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Treatment and Management for Specific Phobias

Specific phobia treatment
Written by:

Rabia Khaliq

MSc in Applied Psychology


‘Phobos’, a Greek word that signifies “fear” or “horror,” is where the name ‘phobia’ originates. Phobia is an illogical fear of something unlikely to harm you. There are two complex phobias (social phobia and agoraphobia) and a number of specific ones. A specific phobia is an irrational and intense fear of a particular object or situation. For instance, hydrophobia (fear of water), acrophobia (fear of heights), and entomophobia (fear of insects). Regular concerns can create some distress, but phobias interfere with daily activities.

Although overcoming fear is challenging, it is not impossible. This article will direct you to specific phobias treatment and management choices.

Are there any objects or situations that make you extremely anxious? There is a possibility that you have a phobia. Don’t hesitate to seek help!

Types of Phobias

Based on the thing or circumstance that causes extreme anxiety; there are many types of specific phobias. The Diagnostic and Statistical Manual of Mental Disorders (DSM-5) classifies specific phobias into the following categories:

Environmental or natural phobias

E.g., fear of water, thunder, or lightning.

Animal phobias

E.g., fear of insects, dogs, and snakes.

Injury phobias

E.g. fear of injections, medical procedures, or blood.

Situational phobias

E.g., fear of closed spaces, airplanes, or elevators.

Other types

Phobias that do not fall into another category.

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Treatment for Phobias

The purpose of treatment for phobic disorders [1*] is to enhance the quality of life so that your fears no longer restrict you. You’ll notice that your anxiety and dread are lessened and no longer controlling your life. You learn new ways to regulate your reactions, thoughts, and feelings.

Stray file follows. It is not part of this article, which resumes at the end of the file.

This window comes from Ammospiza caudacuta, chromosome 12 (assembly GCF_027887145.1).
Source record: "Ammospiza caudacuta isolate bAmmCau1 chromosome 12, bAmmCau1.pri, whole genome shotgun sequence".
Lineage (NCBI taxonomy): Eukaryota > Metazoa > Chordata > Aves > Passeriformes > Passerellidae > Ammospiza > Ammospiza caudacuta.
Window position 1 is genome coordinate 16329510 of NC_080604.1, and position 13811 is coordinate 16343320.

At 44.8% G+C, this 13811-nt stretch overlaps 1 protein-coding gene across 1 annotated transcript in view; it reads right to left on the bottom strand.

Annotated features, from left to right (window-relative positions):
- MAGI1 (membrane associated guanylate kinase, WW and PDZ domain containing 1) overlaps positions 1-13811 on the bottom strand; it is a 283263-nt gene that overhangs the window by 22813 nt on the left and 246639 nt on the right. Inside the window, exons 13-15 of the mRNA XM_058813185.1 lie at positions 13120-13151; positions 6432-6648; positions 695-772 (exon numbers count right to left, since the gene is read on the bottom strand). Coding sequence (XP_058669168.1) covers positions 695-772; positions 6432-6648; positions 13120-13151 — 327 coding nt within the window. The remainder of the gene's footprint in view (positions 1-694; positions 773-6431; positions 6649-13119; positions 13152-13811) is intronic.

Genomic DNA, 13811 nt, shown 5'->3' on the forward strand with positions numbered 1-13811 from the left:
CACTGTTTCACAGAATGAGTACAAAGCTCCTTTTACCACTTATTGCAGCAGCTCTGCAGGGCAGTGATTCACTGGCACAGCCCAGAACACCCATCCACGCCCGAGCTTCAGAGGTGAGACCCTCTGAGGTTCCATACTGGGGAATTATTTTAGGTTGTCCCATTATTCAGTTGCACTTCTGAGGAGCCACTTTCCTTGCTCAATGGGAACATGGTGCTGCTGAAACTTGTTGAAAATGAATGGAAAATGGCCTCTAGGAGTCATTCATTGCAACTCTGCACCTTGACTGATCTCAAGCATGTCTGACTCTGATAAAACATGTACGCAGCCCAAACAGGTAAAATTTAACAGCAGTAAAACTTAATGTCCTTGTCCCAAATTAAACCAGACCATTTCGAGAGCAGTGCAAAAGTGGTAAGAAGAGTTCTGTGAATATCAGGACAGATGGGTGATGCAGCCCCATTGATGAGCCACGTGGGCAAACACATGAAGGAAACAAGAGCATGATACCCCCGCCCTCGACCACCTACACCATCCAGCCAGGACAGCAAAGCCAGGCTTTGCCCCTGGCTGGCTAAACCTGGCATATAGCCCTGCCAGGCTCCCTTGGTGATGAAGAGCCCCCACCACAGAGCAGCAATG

• Cognitive-behavioral therapy (CBT)

Cognitive-behavioral therapy [2*] is commonly used to treat anxiety disorders, including specific phobias. CBT aims to help you spot negative thoughts and behaviors and replace them with more constructive ones when facing situations that cause anxiety.

In this sort of therapy, you’ll discover techniques that help uncover distorted beliefs, patterns of unhelpful thinking, and your reactions to the particular thing, situation, or scenario that causes your phobia. After that, you will collaborate with the therapist in sessions to alter these feelings and responses.

  • Exposure therapy for phobias

This is one of the most popular therapies used to treat phobias. It allows individuals to face anxiety-provoking situations directly. According to research, exposure treatment helps 80% to 90% [3*] of patients with certain phobias.

The strategy behind exposure therapy is to expose a person to a phobic situation gradually, securely, and methodically. You might also learn how to breathe to calm yourself down or use other relaxation techniques to reduce your anxiety. As the first step, treating the avoidance behavior that has grown over time is more crucial than trying to understand the origin of a phobia.

Due to technological advances, you can attend CBT or exposure therapy online. According to several studies, virtual psychotherapy is as effective as in-person sessions.

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Treatment for phobias